2020 is coming in hot with this delightfully unexpected pleasure: John Malkovich wearing smoky eyeliner and lounging around like a lizard sunning itself on a rock, playing the harp and namedropping Meghan Markle while deciding whether to become the next Pope. “The man seems to be made of velvet,” another character remarks.
CREATOR: Paolo Sorrentino
Stylish, witty, and gorgeously surreal, this HBO miniseries digs deeper into the scandals and sex lives of the Vatican City.
Created by Oscar-winning filmmaker Paolo Sorrentino, The Young Pope was an enthusiastically weird work of Italian art cinema, marketed to U.S. audiences as a schlocky HBO dramedy. The title and star (Jude Law as the handsome and manipulative Pope Pius XIII; only “young” by pope standards) lent themselves to memes about The Pope That Fucks. Superficially, it looked like the Riverdale of religious dramas. But while The Young Pope was often melodramatic and absurd, it wasn’t what you’d expect from HBO’s punchy trailers.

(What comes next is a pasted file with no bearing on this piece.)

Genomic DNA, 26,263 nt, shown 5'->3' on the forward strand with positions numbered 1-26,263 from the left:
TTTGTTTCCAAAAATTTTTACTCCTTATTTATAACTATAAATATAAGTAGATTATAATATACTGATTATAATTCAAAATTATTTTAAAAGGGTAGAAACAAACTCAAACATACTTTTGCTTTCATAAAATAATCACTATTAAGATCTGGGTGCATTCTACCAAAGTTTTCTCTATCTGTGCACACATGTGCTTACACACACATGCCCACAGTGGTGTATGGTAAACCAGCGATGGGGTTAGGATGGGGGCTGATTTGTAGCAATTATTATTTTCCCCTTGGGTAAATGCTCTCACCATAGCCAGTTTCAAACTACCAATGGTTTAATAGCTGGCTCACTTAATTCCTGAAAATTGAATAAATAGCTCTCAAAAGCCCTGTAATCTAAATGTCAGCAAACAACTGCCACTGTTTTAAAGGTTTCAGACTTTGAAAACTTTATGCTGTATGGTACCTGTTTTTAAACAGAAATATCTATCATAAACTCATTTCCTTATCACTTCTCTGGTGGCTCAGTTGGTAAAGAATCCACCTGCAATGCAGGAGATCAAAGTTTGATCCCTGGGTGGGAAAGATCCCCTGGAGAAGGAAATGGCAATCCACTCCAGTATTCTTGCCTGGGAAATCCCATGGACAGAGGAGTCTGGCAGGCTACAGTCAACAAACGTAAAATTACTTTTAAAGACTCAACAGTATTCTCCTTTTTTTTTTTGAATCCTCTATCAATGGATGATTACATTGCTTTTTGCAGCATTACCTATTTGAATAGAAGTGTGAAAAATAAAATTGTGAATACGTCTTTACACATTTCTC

Pius XIII, aka Lenny Belardo, was a staunchly celibate conservative. He wielded his power like a mob boss while proclaiming his dedication to Christian tradition. Terrifying yet ridiculous, he ruled over ethical debates and petty political infighting within the Vatican, hiding a childlike craving to be directly recognized by God. The Young Pope featured stylish montages set to songs like LMFAO’s “Sexy and I Know It,” but it was also deeply interested in theology and the cultural power of the Catholic Church. Sex scenes were relatively rare. Its sequel, The New Pope, paints a more sordid portrait of the Vatican, shaped by Jude Law’s replacement Cardinal John Brannox (Malkovich), a melancholy English socialite whose motives are more opaque than the two-faced Lenny Belardo.